Published December 13, 2012
Economic uncertainty has some employers holding out on adding to their payroll, making it harder for job hunters to find full-time employment.
According to the Bureau of Labor Statistics, before the recession, job seekers could expect to look for about four months on average but in the current climate, a job search can last about 10 months on average.
Often candidates focus their job search on full-time employment that tends to offer benefits, retirement savings plans and more stability, but experts warn not to overlook part-time openings to help fill in resume gaps and provide income.
“Job seekers suffer from a paralysis,” says Jolynn Cunningham, director of talent at Indeed.com. “Not working can be stressful as the weeks and months tick by—their star starts to diminish and they become less attractive to employers.”
Taking a part-time job while actively looking for employment can help keep your skills current, avoid sinking into debt, show your desire to work to hiring managers and create networking opportunities to advance into a full-time position, says Scott Halliwell, certified financial planner at USAA.
According to a recent CareerBuilder study, 33% of companies are planning to hire temporary workers in the fourth quarter of this year, and 23% of employers plan to transition temporary staff into permanent employees during the fourth quarter.
Retail is the biggest employer of part-time or seasonal help but there are many employers that don’t have the workload for a full-time employee so they hire part-time staff, says Cunningham. “Employers consider whether someone can get the work done with less hours.”
How to Choose the Right Part-Time Job
“Look for part-time work that’s in alignment with your job goals,” says Amanda Augustine, job search expert at TheLadders. If you’ve a career in sales, for example, consider bartending or retail. Look for jobs where you can grow your skillset and move ahead in your career instead of putting you on hold. “If there are options, go to the options that will support your long-term goals,” says Augustine.
If you don’t have the necessary skills for your desired full-time job, look for part-time openings that will provide the experience to put you on par with other job seekers., suggests Scott Dobroski, community expert at Glassdoor.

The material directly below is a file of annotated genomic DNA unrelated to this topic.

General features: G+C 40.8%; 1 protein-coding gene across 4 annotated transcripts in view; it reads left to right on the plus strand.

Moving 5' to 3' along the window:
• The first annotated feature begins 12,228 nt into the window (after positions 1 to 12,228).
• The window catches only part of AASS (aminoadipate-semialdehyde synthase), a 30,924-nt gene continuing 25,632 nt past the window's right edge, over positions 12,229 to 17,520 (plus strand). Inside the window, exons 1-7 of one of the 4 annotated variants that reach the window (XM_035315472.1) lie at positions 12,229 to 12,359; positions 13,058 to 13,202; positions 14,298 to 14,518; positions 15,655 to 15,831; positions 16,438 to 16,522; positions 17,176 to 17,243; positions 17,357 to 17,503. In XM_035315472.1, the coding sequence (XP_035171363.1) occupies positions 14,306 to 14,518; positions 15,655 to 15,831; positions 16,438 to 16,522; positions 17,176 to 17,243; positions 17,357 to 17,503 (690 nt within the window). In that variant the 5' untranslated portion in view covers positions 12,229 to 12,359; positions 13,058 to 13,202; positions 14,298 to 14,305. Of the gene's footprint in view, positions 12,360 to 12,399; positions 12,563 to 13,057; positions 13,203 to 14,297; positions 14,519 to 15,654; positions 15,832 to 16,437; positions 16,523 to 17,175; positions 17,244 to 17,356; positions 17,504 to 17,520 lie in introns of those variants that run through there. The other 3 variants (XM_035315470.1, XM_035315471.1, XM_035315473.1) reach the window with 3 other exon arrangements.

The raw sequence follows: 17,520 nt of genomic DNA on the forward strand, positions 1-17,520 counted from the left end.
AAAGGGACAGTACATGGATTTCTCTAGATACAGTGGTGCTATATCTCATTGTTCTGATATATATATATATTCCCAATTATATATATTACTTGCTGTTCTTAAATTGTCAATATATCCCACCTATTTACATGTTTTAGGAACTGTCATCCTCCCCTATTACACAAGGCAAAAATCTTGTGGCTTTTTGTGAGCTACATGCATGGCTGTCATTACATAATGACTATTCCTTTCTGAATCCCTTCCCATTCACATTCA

Instead of taking a full-time job that’s not what you want to do, a part-time job could give you time to pursue what you want to do, says J.T. O'Donnell, workplace consultant and founder of Careerealism.com. “Take the part-time job that will give you benefits, recognize it for what it is and use the other time to develop yourself.”
How are your Finances?
Experts recommend taking stock of your finances when deciding whether to hold out for full-time work over part-time jobs. “Look at your situation and who’s involved in your life—are you a single parent or do you live by yourself and have a pile of cash?” says Dobroski.
There’s a trade-off between how badly you need cash and the hours spent working instead of looking for a job so consider how a part-time job will affect your job search and ability to schedule interviews.
“Even if the dollar amounts between unemployment [benefits] and working are the same, working would be your better choice,” says Halliwell.
Some part-time jobs offer benefits, which could save you money in the long run, says Dobroski, so be sure to thoroughly research a company before making any decisions.
“If you don’t have an emergency fund to allow you to get through and you can’t cover your expenses, you have to make drastic changes in your lifestyle and cut out anything that’s not a necessity,” says Halliwell who adds that a fund should cover six months of living expenses.
For recent college graduates, a part-time job could help you gain your independence and get accustomed to the working world before diving into a full-time job, says Dobroski.
Use Part-Time Work to Your Advantage
Since employers are inundated with qualified applicants for one job, candidates need to have a strong cover letter and resume to prove their experience.
Skills acquired during part-time work can give you that added edge, says Dobroski. “It could turn you into an expert in customer service or working under pressure. It’s all how you look at it in your job search.”
If the part-time work doesn’t align with your career, reference it under “Additional Experience” instead of making it your focus, suggests O'Donnell, to show you’ve been staying current in the labor force.
If you are still on the fence about accepting part-time work, Dobroski, suggests researching the company and really thinking about whether it’s a place you want to work, since even if you don’t like the current position, others might open up in the future and you would already have in-house references. “Referrals are the number one source of great candidates which could set you up nicely.”